Mark Zuckerberg's presentation about Facebook's new messaging system was interesting. E-mail is going to be a thing of the past, maybe not in 2011, but probably sooner than we think.

Comment by Daniel Leuck on January 20, 2011 at 9:19am
@John - I really think Quora is well done and useful, I am not sure if TechCrunch needs to write 5 articles on it every week but it does provide a lot of value
I agree on both accounts. I like TechCrunch but they definitely have their fetishes. Quora is very useful. We finally have what Korea had with Naver Q&A 8 years ago :-)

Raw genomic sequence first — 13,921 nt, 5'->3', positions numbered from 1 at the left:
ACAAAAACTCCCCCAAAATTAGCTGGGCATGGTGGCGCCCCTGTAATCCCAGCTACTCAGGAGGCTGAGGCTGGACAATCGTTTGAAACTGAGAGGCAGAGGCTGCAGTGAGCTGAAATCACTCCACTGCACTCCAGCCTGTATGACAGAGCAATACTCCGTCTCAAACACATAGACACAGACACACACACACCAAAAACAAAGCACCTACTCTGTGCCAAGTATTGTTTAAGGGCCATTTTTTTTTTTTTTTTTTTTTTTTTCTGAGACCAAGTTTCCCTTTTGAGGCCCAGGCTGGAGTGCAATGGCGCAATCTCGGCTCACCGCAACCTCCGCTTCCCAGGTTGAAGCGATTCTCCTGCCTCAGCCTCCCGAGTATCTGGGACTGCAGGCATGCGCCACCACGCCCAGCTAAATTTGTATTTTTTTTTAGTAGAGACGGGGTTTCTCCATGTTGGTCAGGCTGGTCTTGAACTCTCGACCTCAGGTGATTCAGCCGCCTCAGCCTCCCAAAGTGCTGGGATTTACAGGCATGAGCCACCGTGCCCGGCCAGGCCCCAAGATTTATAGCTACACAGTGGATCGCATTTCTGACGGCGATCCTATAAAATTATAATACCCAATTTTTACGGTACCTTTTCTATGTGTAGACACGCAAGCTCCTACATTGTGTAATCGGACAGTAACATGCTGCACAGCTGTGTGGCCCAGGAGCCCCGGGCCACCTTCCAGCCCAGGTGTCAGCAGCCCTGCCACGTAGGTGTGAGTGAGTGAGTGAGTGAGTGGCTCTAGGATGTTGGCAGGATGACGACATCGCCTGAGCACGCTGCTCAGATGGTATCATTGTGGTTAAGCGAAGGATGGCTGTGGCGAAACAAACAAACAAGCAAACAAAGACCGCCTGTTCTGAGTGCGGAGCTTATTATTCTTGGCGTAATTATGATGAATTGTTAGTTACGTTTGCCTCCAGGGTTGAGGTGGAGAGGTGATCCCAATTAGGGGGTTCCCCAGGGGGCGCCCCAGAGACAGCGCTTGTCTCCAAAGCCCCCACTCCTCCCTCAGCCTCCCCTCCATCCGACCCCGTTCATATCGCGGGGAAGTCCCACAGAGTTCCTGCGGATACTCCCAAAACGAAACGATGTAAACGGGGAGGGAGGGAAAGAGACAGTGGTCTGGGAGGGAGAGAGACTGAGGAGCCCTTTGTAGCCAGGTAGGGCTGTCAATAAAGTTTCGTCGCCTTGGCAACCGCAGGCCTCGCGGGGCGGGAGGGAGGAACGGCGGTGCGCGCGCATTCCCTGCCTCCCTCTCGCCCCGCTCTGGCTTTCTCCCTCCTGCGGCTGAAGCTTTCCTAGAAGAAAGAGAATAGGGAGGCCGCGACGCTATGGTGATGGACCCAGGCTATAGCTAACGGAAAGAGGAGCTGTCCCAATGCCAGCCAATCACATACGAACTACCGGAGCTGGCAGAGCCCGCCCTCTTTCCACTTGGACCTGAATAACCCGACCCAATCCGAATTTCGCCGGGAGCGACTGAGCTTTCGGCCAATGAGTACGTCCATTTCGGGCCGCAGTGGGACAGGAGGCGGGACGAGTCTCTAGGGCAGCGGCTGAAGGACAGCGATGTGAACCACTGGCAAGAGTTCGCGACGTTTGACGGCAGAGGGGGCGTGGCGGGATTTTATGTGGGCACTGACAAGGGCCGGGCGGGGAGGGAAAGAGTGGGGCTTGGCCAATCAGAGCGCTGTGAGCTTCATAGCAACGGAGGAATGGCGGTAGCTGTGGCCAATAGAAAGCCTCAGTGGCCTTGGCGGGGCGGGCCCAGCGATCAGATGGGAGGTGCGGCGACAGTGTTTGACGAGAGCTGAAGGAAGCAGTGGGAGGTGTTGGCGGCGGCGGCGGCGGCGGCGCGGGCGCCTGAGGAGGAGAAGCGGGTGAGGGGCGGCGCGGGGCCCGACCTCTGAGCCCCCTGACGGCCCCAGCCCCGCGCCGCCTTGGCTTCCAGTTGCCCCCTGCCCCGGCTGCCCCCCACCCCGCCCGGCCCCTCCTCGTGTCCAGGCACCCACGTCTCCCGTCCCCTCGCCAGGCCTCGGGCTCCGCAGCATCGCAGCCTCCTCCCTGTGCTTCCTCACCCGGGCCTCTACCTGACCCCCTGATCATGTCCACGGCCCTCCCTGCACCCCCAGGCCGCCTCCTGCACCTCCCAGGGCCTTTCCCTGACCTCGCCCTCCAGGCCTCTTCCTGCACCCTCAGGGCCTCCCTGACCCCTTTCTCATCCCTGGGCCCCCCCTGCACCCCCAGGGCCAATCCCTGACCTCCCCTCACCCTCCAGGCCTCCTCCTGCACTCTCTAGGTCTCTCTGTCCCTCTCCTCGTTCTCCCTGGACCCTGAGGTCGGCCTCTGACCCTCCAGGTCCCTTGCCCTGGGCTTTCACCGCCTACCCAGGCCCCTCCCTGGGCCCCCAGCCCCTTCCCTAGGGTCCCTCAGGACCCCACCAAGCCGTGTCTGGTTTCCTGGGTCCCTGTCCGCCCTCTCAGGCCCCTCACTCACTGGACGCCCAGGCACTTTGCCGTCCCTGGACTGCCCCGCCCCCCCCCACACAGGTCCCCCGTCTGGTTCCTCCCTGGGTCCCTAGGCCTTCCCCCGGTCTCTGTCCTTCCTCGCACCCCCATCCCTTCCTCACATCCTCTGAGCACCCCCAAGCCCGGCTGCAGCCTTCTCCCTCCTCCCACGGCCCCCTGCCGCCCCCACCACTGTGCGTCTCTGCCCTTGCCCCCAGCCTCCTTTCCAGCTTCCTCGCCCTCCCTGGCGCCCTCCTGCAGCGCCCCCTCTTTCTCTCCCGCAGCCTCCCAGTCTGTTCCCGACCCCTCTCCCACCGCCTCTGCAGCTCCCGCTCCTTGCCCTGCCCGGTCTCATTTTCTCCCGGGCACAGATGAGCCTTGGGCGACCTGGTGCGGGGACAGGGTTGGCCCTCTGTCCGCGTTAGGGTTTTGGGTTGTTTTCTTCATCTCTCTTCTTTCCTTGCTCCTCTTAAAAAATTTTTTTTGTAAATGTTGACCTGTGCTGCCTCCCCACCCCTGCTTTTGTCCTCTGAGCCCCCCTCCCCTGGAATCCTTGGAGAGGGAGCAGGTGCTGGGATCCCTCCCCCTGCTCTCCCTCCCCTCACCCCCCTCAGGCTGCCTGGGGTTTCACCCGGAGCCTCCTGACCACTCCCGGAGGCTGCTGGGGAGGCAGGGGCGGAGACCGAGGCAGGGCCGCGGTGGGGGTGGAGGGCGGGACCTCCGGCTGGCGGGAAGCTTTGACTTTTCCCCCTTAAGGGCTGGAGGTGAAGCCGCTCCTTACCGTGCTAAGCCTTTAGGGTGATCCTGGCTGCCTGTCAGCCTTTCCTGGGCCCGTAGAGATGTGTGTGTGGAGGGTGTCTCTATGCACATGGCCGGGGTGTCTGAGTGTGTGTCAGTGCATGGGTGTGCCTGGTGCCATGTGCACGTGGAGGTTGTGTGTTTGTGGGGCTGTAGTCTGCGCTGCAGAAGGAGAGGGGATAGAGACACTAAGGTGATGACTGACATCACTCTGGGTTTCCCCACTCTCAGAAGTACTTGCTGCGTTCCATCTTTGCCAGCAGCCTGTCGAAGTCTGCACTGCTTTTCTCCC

Comment by John on January 17, 2011 at 8:43pm

It looks this is the year of massive VC investment

e.g., $30 million tonight for Cheezburger: http://techcrunch.com/2011/01/17/i-can-has-funding-cheezburger-rais...

 

btw, I really think Quora is well done and useful, I am not sure if TechCrunch needs to write 5 articles on it every week but it does provide a lot of value

Comment by Cameron Souza on January 8, 2011 at 10:42am
I wonder if Qora will really take off this year.
Comment by Patrick Ahler on January 8, 2011 at 6:51am
Watch out for duckduckgo.com
Comment by Daniel Leuck on January 8, 2011 at 12:19am
Thank you John.
Will 2011 be the year that a critical mass of people become dissatisfied with Google's search results?